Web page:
Which school do you want to support?
Reform advocates (especially rookies) periodically call for the education system to be “blown up.” The old hands smile, or grimace.
Most calls to "blow up" the education system generally paint over the question of scale. Perhaps because classrooms are small, it is hard to internalize the reality that America’s education system is big. Really, really big. Giant, actually. In rough numbers, the census counts nearly 10 million students just in preschool and kindergarten. About 50 million more attend grades 1 through 12. Another 20 million or so are enrolled in college or graduate education. Just in the K-12 grades, America employs more than 3 million teachers, and spends well over half a trillion dollars per year. These are big numbers, certainly. But are they bigger than other big things in America? For example:
Roughly a quarter of the population of America is currently enrolled in school.
The answers are not close. America has far more teachers than soldiers, even if you count teachers sparingly and soldiers generously. There are about ten schools for every Starbucks.
Big systems don't change quickly - at least not without destructive consequences.
Nevertheless, if there is consensus about anything in education, it is that change is both necessary and inevitable. Many classrooms still look and work about like they did fifty years ago. Is it really imaginable that 50 years hence students will still sit in rows, doing the same workbooks at the same time? In an age of ubiquitous computing and personalized learning, what is the future size of the market for #2 pencils? Today, the world’s best explanations of many subjects are only a click away. If some students are eager to take on long division, but others aren't ready, isn't it self-evident that change in the air? In places where over half of students enter school speaking a language other than English, how can the class keep up with the standards?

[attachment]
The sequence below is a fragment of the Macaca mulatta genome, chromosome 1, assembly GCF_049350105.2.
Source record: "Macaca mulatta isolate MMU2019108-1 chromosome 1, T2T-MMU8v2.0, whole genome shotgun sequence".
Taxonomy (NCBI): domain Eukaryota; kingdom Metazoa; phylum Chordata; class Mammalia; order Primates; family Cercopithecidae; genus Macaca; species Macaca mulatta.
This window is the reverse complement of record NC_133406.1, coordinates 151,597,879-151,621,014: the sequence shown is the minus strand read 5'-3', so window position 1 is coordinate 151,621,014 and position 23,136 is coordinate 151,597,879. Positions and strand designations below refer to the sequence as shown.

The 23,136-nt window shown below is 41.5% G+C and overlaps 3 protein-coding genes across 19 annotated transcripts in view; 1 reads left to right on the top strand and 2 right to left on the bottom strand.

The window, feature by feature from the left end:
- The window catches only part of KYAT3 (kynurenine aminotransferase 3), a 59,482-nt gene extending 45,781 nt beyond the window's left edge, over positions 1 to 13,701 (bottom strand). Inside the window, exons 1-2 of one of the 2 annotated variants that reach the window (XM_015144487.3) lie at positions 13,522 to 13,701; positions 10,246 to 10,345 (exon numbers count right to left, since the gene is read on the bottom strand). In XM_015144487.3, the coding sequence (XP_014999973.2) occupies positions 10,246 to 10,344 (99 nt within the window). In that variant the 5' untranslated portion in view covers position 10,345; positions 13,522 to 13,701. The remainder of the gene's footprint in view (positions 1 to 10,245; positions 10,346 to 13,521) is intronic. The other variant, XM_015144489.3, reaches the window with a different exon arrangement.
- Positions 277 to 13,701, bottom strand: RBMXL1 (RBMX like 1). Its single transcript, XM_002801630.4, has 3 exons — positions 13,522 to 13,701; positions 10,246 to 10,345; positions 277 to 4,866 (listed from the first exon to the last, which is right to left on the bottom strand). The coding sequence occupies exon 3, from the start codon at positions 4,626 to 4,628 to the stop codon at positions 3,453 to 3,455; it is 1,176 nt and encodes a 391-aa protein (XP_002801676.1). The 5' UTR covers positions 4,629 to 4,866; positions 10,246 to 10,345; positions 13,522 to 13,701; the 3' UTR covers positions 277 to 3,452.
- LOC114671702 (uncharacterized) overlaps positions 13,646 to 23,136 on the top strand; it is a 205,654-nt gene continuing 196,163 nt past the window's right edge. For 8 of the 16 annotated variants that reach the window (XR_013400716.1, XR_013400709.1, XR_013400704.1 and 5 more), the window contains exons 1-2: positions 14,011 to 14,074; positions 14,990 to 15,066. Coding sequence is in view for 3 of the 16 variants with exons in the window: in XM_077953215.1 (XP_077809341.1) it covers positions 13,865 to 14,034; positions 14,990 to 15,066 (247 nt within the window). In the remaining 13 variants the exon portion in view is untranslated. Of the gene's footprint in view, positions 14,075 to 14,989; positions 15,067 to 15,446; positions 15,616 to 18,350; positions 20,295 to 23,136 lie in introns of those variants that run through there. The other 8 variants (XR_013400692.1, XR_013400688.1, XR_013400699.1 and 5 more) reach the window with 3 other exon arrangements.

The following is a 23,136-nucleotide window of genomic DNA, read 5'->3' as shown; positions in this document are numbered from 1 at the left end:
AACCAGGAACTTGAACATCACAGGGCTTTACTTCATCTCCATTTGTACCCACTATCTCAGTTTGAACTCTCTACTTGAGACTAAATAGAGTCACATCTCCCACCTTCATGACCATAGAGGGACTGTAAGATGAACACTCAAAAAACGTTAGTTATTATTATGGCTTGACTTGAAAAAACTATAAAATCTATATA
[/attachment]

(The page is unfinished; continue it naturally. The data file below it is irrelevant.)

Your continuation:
Public education has changed more over time than most people realize, or at least acknowledge. Lesson 1.7 discusses some of the major themes of the last 100 years of education change in America, particularly the developing ideal of "universal" education. The challenge, of course, is that major changes take time to unfold. Children usually progress through school faster than education systems change.
There are many obstacles to change in education, including policy inertia, organizational inertia and "people" inertia.
Policy inertia. Many aspects of education are governed by detailed laws, for reasons good and bad. The workings of governments tend to be slow, and movements toward change in one area can be blocked by opposition in another. In 2009 a movement led by the Bay Area Council called for a California Constitutional Convention in an effort to provoke a bold rethinking of the basic policy apparatus of the state. A related suggestion "in the mix" at the time called for the entire California education code to be scheduled to “sunset” over a period of years. The idea earned a brief vogue with the support of the Governor's Committee on Education Excellence.
Organizational inertia. The "ecosystem" of education includes many participants with different perspectives, such as teachers, parents, businesses and taxpayers. Changes that require policy action must survive the policy process. Even at the nominal "end" of a policy decision process, changes only affect students to the extent that they are carried out.
"People" inertia. A new set of standards does not automatically change lesson plans, or the materials a teacher uses to explain an idea to students. Just because a teacher receives a new computer does not mean that he or she wants to use it, or knows how. In many schools, teachers feel that they are expected to work miracles with nothing but dry markers and charm; they are naturally disposed to proceed with caution when presented with the latest shiny idea.
The next two lessons examine two competing ideas about the role of resources in education change. Would efforts for change be better served by massive investment, or by a tightened belt?
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